This post is a part of a series on Clean Energy Momentum
The annual US offshore wind conference last week was full of energy and enthusiasm (and people—with the largest crowd I’ve seen at one of these in quite a while). The optimism was clear and, importantly, seemed justified. Here are four big takeaways for me about what’s coming for offshore wind.
1. Wind farms are coming.
The conference included a couple different sets of projections about what projects will get built when. One was from the government agency in charge of wind off our coasts, the Bureau of Ocean Energy Management (BOEM), and one from research firm Bloomberg NEF. Both agree that a lot of offshore wind is coming:
- 2020 – The sole project in the Americas, a 30 megawatt (MW) project off Rhode Island, gets some company. The next turbines in the water, they agree, will include a 12 MW demonstration project off Virginia.
- 2021/2022 – The big megawatts start coming in, including the first tranche of the 800 MW Vineyard Wind project off Massachusetts whose remarkably low price is helping fuel excitement across the offshore wind sector, plus a down payment for meeting New York’s 2400 MW target, with a project east of Long Island.
- 2025 – As many as a dozen projects might be powering homes and businesses in Massachusetts, Rhode Island, Connecticut, New York, New Jersey, Maryland, Virginia, and even Ohio. BNEF projects 3,695 MW installed by that point.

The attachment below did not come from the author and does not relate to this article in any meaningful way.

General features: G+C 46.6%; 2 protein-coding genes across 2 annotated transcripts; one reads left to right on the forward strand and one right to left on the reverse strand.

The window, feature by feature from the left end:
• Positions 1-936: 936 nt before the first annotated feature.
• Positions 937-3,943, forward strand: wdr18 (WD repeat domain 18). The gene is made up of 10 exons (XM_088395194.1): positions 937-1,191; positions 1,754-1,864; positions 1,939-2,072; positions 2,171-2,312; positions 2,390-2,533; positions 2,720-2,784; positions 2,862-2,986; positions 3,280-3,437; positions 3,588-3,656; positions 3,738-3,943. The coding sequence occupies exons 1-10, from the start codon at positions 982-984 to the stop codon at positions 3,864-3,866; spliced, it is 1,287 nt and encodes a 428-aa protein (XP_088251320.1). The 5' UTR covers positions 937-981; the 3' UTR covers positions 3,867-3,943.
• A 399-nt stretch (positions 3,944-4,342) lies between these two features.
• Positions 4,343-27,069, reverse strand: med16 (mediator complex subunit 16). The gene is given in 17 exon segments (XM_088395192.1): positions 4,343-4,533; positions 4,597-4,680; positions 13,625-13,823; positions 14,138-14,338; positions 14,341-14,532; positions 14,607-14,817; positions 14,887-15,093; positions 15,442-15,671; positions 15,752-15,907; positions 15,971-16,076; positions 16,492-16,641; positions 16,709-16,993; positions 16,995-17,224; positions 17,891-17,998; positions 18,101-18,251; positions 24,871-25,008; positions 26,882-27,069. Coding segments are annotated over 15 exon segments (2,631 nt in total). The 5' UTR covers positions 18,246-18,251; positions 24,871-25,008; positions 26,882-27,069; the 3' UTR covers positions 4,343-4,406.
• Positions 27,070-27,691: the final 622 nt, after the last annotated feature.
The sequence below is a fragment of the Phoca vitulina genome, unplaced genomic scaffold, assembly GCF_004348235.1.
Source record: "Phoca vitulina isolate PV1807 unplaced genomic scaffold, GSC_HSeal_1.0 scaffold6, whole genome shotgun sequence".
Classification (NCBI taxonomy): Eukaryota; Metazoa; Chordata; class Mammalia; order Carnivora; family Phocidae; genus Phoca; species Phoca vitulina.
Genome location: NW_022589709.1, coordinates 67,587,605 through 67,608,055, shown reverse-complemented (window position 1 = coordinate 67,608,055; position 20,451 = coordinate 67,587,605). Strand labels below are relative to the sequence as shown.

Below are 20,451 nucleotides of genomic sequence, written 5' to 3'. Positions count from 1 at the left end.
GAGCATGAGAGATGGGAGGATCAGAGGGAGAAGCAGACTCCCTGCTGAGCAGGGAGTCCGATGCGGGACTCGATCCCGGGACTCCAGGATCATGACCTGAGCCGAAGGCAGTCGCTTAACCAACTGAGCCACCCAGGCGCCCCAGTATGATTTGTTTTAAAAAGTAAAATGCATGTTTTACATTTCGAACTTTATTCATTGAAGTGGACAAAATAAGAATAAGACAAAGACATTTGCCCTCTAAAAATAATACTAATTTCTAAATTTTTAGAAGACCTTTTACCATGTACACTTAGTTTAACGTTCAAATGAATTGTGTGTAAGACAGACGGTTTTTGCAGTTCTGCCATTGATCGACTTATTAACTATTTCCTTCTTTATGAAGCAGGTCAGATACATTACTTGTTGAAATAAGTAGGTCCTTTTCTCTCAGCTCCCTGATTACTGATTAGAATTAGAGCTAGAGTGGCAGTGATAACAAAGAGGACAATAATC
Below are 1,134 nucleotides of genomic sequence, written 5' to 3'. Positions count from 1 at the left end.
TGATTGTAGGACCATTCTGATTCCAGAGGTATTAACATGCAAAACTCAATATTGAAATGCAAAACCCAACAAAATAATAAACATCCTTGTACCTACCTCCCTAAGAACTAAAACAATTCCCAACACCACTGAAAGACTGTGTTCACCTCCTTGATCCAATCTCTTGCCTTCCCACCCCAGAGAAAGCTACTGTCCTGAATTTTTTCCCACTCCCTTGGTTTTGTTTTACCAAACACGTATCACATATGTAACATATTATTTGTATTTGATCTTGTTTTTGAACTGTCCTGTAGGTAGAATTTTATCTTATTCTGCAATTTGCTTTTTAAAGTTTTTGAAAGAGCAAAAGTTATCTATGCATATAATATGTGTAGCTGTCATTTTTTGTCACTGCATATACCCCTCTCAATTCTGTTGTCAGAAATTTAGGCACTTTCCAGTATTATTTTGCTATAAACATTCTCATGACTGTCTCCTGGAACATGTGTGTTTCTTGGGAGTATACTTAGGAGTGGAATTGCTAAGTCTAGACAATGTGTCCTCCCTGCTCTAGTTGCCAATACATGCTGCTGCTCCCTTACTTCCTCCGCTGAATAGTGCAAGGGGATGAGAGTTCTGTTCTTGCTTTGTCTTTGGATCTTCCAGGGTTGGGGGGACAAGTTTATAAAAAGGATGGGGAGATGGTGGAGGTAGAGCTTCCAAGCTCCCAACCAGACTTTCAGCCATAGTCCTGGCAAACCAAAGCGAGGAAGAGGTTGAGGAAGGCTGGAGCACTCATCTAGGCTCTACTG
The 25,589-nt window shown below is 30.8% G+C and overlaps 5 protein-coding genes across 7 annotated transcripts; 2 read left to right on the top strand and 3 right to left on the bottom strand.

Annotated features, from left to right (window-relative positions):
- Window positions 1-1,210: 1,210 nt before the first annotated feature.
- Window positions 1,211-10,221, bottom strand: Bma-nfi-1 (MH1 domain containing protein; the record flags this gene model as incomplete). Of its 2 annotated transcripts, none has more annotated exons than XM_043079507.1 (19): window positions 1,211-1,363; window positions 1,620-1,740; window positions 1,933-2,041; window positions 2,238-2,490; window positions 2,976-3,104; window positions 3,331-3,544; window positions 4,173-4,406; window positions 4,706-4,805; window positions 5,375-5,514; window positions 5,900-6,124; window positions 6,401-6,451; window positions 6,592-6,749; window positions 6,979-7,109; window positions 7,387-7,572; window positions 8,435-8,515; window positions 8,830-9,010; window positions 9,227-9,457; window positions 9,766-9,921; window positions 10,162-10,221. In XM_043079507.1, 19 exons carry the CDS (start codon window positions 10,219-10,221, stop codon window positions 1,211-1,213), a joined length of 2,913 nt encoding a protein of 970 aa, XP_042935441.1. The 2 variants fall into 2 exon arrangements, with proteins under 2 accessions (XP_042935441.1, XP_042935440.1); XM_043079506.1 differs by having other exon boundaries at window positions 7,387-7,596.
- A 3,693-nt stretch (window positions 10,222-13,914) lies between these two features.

- 2026-2030 – More megawatts and more states. BNEF projects more than 10,000 MW by 2030 (AWEA, the American Wind Energy Association, is envisioning 8,000 by 2028). And BOEM’s projections add North Carolina.
2. There’s lots more to come.
Those expectations about projects and megawatts are for areas that have already been leased for offshore wind. But there’s a lot beyond even that.
Various speakers also talked about the West Coast. California and Oregon have some of the strongest offshore wind resources in the country, and BOEM has proposed three areas off California for consideration. BOEM has also been looking at Hawaii.
Meanwhile, back on the East Coast: BOEM is looking at additional sites in the New York Bight, southeast of New York City, to join the one that in 2016 fetched the highest offshore wind lease auction price yet.
And in his brief remarks at the end of the conference, Interior Sec. Ryan Zinke brought the conversation back to Massachusetts, where the US’s offshore wind conversation started back in 2001 (with the proposed, but never launched, Cape Wind project). He announced a December date for auctioning off three additional offshore wind lease areas south of the Bay State and the existing leases.
3. Wind farms = jobs.
Jobs have always been a compelling reason for states and the federal government to push offshore wind. And unions are excited too by the prospects for steelworkers, pipefitters, electricians, and more.
At the conference, AWEA CEO Tom Kiernan said that the 8,000 MW by 2028 will bring with them some 40,000 jobs; that’s almost as many as there now are in US coal mining. Vineyard Wind alone has committed to creating more than 3,600 jobs.
4. States want their piece of it all.